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An Introduction to Black Hat SEO

An Introduction to Black Hat SEO
Ross Raffin
An Introduction to Black Hat SEO

Black Hat SEO

It’s high noon on the first page of Google. A black hat SEO stands across from a white hat SEO, and there isn’t enough room in this SERP for the two of them.

Or, at least, that’s how search engine providers want us to think.

The truth is that “black hat” and “white hat” refer to search engine optimization tactics, not classifications of people. Even the blackest of “black hats” will use sometimes use white hat tactics, if for no other reason than it gives them an extra advantage over anyone who would stick solely to black hat tactics.

What is black hat SEO?

30 Greatest Lead Gen Tips EbookBlack hat SEO refers to techniques that increase a website’s visibility in a search engine by violating the search engine’s guidelines.

In Google’s case, this usually involves violating Google’s webmaster guidelines. When Google detects black hat SEO techniques, it will usually punish the website through a manual action, de-indexing, or generally lowering the site’s visibility on the search engine results page (SERP).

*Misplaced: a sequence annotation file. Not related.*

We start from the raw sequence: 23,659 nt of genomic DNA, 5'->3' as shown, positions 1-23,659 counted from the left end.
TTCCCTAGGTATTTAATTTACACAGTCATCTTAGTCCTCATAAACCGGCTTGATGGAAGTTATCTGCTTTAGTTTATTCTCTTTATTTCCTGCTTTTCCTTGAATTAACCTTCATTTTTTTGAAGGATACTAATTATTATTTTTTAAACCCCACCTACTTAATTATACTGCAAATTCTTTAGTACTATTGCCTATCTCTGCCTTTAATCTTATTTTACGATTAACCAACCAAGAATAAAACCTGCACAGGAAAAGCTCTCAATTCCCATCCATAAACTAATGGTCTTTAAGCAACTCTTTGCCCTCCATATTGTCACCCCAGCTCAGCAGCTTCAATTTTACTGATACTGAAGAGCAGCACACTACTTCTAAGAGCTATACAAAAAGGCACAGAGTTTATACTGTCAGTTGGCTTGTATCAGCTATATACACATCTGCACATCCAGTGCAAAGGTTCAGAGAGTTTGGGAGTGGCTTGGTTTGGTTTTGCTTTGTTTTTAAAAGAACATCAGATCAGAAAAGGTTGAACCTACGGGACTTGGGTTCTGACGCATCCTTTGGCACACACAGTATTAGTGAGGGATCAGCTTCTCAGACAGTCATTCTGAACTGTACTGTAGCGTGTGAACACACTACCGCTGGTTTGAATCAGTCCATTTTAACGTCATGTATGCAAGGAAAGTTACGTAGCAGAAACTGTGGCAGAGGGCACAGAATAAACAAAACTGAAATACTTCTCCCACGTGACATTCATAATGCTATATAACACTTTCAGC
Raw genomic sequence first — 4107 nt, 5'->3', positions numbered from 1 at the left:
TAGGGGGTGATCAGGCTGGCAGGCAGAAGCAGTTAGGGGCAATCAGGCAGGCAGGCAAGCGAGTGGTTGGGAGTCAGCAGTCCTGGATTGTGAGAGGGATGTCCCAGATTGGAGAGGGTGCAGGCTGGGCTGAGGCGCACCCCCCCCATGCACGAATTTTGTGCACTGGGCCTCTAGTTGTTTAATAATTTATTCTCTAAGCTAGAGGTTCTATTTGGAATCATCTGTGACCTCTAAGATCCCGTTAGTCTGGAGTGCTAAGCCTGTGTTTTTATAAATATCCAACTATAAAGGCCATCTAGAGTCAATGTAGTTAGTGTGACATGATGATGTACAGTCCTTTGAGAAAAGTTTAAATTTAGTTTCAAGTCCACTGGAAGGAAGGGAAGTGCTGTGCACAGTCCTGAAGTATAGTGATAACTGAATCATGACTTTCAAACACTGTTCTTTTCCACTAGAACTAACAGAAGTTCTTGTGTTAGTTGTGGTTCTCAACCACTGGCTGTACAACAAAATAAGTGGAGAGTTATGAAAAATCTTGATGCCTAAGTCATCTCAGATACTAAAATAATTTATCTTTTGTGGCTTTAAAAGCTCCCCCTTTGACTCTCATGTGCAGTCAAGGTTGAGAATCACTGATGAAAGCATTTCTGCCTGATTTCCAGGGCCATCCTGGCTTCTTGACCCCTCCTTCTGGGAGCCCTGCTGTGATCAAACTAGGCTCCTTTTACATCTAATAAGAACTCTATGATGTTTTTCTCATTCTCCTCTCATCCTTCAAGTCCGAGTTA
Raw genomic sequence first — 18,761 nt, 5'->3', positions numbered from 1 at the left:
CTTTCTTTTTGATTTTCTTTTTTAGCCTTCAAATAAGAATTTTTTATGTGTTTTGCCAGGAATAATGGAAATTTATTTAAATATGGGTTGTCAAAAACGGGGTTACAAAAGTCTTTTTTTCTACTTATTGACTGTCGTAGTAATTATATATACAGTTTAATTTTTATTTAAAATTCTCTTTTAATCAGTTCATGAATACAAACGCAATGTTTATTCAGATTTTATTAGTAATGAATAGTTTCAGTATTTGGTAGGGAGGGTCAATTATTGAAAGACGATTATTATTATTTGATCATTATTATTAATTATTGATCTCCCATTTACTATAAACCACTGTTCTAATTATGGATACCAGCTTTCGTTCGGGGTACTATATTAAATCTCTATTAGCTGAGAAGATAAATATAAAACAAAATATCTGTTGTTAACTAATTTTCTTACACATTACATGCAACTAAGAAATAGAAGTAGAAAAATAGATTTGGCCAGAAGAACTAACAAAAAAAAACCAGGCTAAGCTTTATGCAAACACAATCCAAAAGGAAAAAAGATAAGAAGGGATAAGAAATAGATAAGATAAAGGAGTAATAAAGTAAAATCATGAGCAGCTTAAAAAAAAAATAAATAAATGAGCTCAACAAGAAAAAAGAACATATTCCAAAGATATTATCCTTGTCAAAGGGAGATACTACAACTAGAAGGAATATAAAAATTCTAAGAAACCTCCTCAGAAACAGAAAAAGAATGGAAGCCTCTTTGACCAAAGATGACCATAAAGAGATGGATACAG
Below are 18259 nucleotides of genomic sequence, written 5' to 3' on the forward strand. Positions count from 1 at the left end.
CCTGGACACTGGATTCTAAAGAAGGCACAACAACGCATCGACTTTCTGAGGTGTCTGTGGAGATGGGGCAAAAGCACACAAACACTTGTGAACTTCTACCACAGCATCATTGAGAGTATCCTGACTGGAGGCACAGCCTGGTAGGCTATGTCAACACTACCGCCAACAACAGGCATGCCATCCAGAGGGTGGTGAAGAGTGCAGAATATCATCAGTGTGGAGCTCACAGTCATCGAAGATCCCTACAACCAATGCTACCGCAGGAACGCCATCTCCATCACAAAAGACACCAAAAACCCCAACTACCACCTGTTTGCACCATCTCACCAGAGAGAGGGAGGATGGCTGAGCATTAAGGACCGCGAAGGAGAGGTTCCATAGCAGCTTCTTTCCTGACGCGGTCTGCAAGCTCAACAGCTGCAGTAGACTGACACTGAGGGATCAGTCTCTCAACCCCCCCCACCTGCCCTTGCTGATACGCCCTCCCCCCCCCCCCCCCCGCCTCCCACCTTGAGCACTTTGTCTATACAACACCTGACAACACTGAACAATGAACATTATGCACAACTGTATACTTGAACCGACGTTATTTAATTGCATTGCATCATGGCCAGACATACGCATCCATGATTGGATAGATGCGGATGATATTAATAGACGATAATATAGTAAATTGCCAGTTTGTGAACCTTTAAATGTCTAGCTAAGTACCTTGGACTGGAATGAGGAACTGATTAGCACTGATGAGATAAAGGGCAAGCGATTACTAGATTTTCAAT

If, tomorrow, Google decides that using multiple H1 tags is a black hat practice, they can change their guidelines and start penalizing websites. It has nothing to do with “legal” or “illegal.”

The real danger of black hat tactics is that Google updates itself to catch the most popular black hat techniques. For instance, Google’s Penguin update targeted low-quality content that was buttressed by spammy links. 

Periodically, Google releases updates to combat black hat tactics. That means that the results of black hat tactics are short-lived. Time and money spent on black hat tactics are wasted if Google is just going to catch up and penalize your website.

What is white hat SEO?

On the other hand, white hat SEO techniques raise the visibility of a website in the SERPs without violating any search engine guidelines.

For instance, compressing images can increase the speed at which a website loads which is a ranking factor in some cases. Google will reward, not penalize, this kind of SEO tactic.